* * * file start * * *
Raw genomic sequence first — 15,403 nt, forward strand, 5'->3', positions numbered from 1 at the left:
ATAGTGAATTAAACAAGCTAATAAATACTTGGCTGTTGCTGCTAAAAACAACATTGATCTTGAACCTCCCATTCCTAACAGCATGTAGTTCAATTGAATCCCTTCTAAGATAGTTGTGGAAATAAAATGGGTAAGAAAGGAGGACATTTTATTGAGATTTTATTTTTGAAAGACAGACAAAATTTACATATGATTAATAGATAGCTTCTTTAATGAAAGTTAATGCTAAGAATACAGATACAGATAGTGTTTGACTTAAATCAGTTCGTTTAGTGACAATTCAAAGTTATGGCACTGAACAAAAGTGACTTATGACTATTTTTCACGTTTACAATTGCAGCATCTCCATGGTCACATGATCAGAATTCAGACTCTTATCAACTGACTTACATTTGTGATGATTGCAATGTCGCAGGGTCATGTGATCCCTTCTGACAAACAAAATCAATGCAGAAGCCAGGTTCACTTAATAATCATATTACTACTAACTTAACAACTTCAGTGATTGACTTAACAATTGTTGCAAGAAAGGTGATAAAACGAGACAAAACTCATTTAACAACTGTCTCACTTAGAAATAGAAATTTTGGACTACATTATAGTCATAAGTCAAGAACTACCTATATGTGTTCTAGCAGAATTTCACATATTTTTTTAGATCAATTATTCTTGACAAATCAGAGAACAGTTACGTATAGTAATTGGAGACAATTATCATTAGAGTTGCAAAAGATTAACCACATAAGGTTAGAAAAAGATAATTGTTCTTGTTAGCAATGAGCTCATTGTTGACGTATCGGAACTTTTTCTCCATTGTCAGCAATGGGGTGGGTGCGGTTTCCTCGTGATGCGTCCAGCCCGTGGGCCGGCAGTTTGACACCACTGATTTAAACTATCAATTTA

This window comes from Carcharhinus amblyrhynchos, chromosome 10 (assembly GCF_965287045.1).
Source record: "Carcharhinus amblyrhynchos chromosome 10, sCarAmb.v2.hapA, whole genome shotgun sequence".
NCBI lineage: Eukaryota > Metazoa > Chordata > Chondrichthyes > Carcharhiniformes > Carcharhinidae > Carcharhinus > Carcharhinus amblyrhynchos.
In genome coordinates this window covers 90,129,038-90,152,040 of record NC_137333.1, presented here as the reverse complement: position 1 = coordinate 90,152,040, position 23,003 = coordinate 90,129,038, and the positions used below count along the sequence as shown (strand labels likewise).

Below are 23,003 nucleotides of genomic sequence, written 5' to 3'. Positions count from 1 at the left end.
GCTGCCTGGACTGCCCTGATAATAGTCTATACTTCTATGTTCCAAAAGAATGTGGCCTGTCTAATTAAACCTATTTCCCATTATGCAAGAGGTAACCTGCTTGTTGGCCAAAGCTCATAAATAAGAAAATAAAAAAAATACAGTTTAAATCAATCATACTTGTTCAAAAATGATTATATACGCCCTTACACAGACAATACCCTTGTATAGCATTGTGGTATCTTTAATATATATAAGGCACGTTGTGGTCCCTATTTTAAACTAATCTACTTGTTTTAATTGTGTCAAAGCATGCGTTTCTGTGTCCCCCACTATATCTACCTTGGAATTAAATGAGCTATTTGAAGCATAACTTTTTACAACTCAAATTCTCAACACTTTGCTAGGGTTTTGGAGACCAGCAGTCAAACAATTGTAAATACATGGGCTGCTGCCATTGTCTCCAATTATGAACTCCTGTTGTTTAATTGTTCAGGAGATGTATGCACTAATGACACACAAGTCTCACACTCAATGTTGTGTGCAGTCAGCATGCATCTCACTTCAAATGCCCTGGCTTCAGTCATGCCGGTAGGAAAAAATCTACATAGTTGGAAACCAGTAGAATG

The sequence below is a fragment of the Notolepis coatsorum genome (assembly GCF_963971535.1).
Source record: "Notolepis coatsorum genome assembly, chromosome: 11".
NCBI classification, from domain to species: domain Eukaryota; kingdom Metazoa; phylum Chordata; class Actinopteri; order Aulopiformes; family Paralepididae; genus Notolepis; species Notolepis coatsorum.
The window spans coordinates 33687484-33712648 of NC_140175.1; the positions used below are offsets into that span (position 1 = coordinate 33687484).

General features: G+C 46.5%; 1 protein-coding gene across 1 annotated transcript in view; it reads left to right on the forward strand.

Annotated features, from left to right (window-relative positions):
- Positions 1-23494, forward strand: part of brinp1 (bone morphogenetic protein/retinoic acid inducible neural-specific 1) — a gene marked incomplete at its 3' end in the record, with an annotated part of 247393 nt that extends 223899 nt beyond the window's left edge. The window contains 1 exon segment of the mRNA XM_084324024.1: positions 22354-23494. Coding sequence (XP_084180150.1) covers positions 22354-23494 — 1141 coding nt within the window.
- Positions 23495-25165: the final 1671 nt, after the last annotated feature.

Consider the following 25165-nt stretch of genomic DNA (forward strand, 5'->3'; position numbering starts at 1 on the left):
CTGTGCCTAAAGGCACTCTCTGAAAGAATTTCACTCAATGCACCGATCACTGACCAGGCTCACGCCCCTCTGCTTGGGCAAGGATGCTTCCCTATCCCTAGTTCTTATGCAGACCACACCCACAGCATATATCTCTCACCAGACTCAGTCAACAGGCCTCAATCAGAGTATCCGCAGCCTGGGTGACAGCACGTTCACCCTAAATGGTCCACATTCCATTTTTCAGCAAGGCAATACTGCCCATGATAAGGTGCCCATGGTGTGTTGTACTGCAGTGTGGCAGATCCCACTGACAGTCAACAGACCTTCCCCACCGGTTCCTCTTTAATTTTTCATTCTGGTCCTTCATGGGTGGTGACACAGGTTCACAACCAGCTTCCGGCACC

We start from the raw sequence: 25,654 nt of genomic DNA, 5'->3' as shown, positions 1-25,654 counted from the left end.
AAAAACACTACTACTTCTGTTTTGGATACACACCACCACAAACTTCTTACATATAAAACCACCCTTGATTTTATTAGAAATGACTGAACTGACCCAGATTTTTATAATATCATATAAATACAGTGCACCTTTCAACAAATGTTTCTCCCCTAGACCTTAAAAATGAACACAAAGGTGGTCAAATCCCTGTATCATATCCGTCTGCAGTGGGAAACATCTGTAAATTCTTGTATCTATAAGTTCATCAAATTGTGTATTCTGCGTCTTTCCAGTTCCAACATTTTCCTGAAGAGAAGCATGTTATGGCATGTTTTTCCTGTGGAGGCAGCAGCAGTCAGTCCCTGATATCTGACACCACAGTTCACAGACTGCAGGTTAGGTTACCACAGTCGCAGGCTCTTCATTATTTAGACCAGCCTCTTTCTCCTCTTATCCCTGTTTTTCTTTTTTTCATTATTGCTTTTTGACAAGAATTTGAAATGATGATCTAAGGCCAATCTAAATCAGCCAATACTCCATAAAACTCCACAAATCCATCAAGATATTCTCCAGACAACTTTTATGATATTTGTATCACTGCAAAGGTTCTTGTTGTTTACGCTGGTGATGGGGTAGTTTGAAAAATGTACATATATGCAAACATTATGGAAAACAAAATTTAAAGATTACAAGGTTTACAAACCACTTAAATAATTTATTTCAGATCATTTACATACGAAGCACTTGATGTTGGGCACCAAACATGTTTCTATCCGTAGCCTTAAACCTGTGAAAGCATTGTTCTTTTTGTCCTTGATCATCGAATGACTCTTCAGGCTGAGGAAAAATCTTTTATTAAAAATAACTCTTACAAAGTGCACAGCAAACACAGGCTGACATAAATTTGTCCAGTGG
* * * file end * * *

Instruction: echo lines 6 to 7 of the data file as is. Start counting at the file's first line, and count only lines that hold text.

In genome coordinates this window covers 90,129,038-90,152,040 of record NC_137333.1, presented here as the reverse complement: position 1 = coordinate 90,152,040, position 23,003 = coordinate 90,129,038, and the positions used below count along the sequence as shown (strand labels likewise).

Below are 23,003 nucleotides of genomic sequence, written 5' to 3'. Positions count from 1 at the left end.